So I’m reading John Scalzi’s Old Man’s War, which is kind of like Ender’s Game meets Cocoon meets, I dunno, The Matrix. In a good way. Anyway, I just came across this line:

“…there was talk of naming the colony Eden, but it was suggested that such a name was karmically tantamount to asking for trouble.”

I often find my name used as metaphor in stories, but this is my favorite.

New-fangled time management skills

So I’ve been trying this new thing called “time management” recently. It’s kind of a new idea so I don’t know if any of you have heard of it. It involves scheduling the things you want and/or need to do, and then doing those things within an allotted time slot. This is complicated, I know, so here’s an example. I go into work at 11:45am every day (I know, lucky me, right?), so I have my mornings free to write, piddle around, make coffee, what have you. Previous to my “time management” plan, I would sort of vaguely assert that I wanted to “write” in the mornings, but what this usually entailed was opening a file at 9am, staring at it for 5 minutes, going to make coffee, staring at the file and/or writing 2 sentences, piddling around on the internet, watching cars get towed on my street, tending to my plants, making gluten-free frozen waffles… you get the idea.

NOW, however, I am a model of efficiency. I have decided that from 10-11, I will write, and that is all I will do. The compromise is that from 9-10 and from 11 until I bike to work, I can fritter away the precious moments of my life however I choose. This technique works surprisingly well. Now, two-plus hours is not a terribly long period of time to manage, and I have a whole day off coming up soon, which I usually spend roaming around the city, drinking too much coffee and “trying to write.” Can I manage a whole day? Can I actually save some of that day for doing OTHER things I enjoy? I shiver with excitement at the prospect.

Here’s an unrelated question (does anybody actually read this thing, or am I just talking to myself?) I was thinking of documenting the weird things that happen at the sex shop, both for my own enjoyment and possible future mining of ideas… but y’know, if there’s an audience to consider, I’m happy to consider their preferences.  The stories are funny, usually, but can involve some naughty language and salacious content.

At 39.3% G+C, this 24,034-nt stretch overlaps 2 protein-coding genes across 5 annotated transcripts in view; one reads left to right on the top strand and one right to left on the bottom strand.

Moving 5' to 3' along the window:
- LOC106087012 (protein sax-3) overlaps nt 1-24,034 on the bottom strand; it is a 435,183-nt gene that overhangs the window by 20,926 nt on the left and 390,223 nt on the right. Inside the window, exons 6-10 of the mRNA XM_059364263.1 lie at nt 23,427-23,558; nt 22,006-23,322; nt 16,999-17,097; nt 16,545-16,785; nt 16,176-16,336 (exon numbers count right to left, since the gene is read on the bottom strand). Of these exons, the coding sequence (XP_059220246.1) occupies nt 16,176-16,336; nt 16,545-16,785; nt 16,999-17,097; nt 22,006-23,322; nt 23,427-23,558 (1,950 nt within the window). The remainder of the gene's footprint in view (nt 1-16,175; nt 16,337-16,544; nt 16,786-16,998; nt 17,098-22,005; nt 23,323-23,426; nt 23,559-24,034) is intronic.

Also, today is the last day of Clarion West. I can’t quite believe it, and I’m not even there this year.

Story successes and a short lecture about money.

I haven’t been writing here because I’ve been really trucking along in my novella — over 10,000 words in the rough draft! Technically, that’s about halfway, though this draft might be longer than that. I’m trying to be okay with the fact that I’ll have to go back and change a bunch of stuff to make the story work. All part of the revision process, right? I think my fear is that I’ll die or become a vegetable before I’m able to fix the mistakes I’ve made… but that’s something I should probably take up with a therapist.

In any case, I didn’t come here to be a sourpuss again. I came to talk about one of my most favorite things about writing — which is when stories surprise you by taking a different turn than you originally intended. I don’t know how this happens, because it means that someone who is not me (me = conscious me) is running the show and coming up with the good ideas.  This makes me feel slightly inadequate, as the not-me clearly thinks it has better ideas, and usually it is right. Nevertheless, there is something magical about sitting down to write with a relatively clear idea of what you want to say and where the story is going to go, and then having this whole other concept bubble up out of your subconscious swamp, lashing all your loose ends together and creating some awesome origami crane out of the whole thing (to mix about a million metaphors). This just happened to me, and I’m so excited to keep writing, even though it means I’ll have to go back and fix all those mistakes from earlier in the story. Barring death and/or a vegetative state.